IndiGo row intensifies: Bhatia Group says Gangwal was keen to de-risk, pushed for sale

Our Bureau | | Updated on: Jul 14, 2019

In Sunday statement, IGE says it had fended for the airline as a ‘responsible founder’

The feud between the two co-promoters of IndiGo Airlines, Rakesh Gangwal and Rahul Bhatia, escalated on Sunday with the latter’s InterGlobe Enterprise (IGE) again hitting out at Gangwal, claiming he was often “missing in action”. 

The issue could come to a head the coming week around IndiGo’s board meeting, the time and venue for which are yet to be finalised. There is also no clarity at the moment on whether Gangwal will attend the meeting in person or through video conferencing.

IGE said in a statement today that there were periods during IndiGo’s early days when Gangwal wanted to de-risk and pushed for the business to be sold. It was left to IGE, as a “responsible founder”, to fend for IndiGo, said the firm.

Personal loans

IGE claimed it continued to support the fledgeling airline without diluting Gangwal’s potential upside. Rahul Bhatia and his father Kapil Bhatia extended personal loans to IndiGo and personal guarantees to banks for the airline’s diverse financing needs such as pre-delivery payments, aircraft acquisition and working capital requirements, it added.

  The statement further said that from personal guarantees of ₹143 crore in FY06, the aggregate financial exposure of IGE, Rahul and Kapil Bhatia to IndiGo was well over ₹1,100 crore (consisting of equity, non-convertible preference shares, or NCPS, and guarantees) by FY10.

Gangwal, meanwhile, “was in safe harbour with equity exposure of less than ₹15 crore, with no personal loans or guarantees or any other financial obligations for IndiGo”. The risk ratio was almost 80:1 between the IGE Group and Gangwal, the statement said.

Kapil and Rahul Bhatia’s personal guarantees continued to be in force till the end of FY12; by that time, IndiGo had an adequate balance-sheet to support itself, the statement added.

Maintaining that it was on the “insistence of Gangwal that IndiGo was taken public in 2015,” the statement said: “Right from inception, the arrangement between IGE and Gangwal was transparent. While each was to hold equal ownership, the IGE Group was to take the financial risk.”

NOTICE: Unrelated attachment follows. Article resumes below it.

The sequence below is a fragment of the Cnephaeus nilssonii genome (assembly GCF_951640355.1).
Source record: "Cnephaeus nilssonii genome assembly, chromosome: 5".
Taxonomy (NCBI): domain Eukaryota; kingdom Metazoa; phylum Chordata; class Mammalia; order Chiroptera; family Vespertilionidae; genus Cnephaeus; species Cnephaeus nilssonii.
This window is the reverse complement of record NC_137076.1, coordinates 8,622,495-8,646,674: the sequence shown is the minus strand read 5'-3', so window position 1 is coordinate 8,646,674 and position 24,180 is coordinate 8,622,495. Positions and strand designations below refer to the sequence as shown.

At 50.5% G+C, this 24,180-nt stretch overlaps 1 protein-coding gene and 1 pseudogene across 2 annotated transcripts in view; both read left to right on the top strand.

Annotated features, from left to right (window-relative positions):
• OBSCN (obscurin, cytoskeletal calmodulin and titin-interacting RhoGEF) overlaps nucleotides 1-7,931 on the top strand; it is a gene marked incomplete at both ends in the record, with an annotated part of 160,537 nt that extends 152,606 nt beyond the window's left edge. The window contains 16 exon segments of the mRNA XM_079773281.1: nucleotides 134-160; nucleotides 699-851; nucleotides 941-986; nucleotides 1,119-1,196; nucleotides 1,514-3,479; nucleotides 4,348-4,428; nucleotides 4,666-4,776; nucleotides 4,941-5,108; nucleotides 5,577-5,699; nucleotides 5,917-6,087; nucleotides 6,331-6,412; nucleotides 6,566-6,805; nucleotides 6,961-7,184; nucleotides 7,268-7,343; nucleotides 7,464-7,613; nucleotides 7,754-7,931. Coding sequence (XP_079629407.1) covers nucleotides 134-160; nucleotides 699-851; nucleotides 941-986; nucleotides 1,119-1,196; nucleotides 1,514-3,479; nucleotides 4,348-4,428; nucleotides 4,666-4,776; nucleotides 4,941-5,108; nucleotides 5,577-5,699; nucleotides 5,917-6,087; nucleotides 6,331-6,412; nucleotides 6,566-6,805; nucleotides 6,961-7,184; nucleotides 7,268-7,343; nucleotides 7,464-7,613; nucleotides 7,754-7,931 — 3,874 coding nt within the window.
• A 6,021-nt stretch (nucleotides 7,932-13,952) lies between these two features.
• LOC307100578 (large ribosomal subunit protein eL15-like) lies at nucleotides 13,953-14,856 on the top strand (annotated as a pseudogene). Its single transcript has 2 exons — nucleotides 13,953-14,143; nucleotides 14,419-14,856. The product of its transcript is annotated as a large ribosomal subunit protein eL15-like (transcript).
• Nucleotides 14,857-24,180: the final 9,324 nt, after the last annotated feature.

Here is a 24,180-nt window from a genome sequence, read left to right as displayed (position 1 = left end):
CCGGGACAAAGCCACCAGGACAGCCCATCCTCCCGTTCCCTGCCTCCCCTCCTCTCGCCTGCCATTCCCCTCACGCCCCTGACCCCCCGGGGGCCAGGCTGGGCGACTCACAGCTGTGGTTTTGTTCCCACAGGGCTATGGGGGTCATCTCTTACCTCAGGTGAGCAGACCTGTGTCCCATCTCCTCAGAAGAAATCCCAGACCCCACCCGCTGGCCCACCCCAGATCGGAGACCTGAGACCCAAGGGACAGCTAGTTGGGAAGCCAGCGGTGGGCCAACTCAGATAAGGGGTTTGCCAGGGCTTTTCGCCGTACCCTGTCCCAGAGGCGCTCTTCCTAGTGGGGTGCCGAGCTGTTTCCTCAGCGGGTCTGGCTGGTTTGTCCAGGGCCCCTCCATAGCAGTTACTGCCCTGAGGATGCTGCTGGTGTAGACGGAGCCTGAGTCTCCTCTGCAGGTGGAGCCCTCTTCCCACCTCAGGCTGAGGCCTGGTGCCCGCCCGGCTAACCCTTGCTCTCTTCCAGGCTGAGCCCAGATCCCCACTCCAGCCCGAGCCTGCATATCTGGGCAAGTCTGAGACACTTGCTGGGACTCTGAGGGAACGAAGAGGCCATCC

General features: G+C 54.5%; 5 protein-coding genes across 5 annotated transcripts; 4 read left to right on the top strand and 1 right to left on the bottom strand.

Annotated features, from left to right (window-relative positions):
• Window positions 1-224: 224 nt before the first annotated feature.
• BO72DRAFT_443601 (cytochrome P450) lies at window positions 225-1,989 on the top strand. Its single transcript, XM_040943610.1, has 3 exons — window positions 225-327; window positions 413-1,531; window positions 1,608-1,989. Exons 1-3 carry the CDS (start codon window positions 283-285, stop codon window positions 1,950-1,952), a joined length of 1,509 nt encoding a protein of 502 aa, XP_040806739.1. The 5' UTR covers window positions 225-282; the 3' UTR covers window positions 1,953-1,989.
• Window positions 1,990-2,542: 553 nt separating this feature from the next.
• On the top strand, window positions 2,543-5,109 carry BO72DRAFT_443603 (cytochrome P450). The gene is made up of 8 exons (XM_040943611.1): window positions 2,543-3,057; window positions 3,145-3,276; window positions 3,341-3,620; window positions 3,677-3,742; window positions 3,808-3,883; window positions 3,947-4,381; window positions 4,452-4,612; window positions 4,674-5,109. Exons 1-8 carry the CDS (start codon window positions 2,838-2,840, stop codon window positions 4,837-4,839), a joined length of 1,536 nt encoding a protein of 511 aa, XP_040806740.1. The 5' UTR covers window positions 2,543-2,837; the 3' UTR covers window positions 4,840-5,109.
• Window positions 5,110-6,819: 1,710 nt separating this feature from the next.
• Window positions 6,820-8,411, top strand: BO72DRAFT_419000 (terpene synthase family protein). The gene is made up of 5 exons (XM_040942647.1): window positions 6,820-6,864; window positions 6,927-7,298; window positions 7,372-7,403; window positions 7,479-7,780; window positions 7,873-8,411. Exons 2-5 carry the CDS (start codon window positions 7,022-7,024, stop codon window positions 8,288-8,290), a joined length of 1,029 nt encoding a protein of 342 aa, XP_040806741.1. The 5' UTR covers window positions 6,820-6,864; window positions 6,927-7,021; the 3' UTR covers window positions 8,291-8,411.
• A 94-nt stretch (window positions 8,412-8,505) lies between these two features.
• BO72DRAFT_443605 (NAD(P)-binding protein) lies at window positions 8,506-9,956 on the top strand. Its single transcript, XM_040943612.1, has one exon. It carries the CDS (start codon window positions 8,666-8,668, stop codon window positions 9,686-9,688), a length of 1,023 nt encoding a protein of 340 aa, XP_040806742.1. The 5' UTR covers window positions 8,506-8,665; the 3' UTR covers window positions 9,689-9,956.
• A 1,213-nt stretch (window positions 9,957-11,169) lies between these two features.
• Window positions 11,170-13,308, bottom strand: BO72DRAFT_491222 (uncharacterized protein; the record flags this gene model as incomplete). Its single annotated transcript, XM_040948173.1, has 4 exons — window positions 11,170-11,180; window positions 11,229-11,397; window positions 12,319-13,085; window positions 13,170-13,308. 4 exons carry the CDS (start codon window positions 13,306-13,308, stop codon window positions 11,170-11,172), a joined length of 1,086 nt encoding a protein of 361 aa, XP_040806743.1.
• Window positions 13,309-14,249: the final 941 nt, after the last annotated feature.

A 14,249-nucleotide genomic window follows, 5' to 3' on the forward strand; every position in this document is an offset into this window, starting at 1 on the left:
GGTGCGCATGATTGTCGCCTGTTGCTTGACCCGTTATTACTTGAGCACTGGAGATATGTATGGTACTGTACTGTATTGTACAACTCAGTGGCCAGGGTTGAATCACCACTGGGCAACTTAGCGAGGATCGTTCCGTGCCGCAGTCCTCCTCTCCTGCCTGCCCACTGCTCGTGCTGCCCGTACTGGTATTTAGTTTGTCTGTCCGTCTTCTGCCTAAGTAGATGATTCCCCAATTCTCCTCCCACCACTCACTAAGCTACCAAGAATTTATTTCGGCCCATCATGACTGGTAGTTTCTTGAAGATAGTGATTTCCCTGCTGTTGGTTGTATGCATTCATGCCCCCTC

Initial capital

In April 2004, IndiGo received a no-objection certificate from the Civil Aviation Ministry to set up the airline, and by FY06, IGE had invested ₹30 crore in fully paid-up equity and ₹69 crore via NCPS.

“At that time, ₹30 crore in paid-up equity was the threshold for a licence to operate an airline in India. Bhatia invited Gangwal, an industry professional, to join as an investor as the two had known each other for a long time,” the statement said, adding that the understanding with Gangwal was that IGE and Gangwal would hold roughly equal equity. “Gangwal wanted to limit his financial risk to no more than ₹15 crore. While IGE would have invested more, given that Gangwal did not have the appetite to invest more, IndiGo’s paid-up equity capital was pegged at ₹30 crore, the minimum required by regulations.”

Airbus requirement

The statement said Airbus required that Gangwal and IGE, the newly formed but unknown entity, undertake to invest in IndiGo an amount “not less than” $50 million (about ₹200 crore then). 

“As Gangwal was not going to take any further financial risk or obligation, IGE singly (though the undertaking to Airbus was a joint one) took the obligation to further invest up to ₹110 crore in IndiGo so that taken together with the then existing investment of ₹99 crore, the conditions placed by Airbus could be met,” the statement claimed.

 While calls made to Gangwal remained unanswered, he has in the past maintained that his fight is about corporate governance in the company. IndiGo is being run akin to a paan ki dukaan , he has claimed.

Published on July 14, 2019
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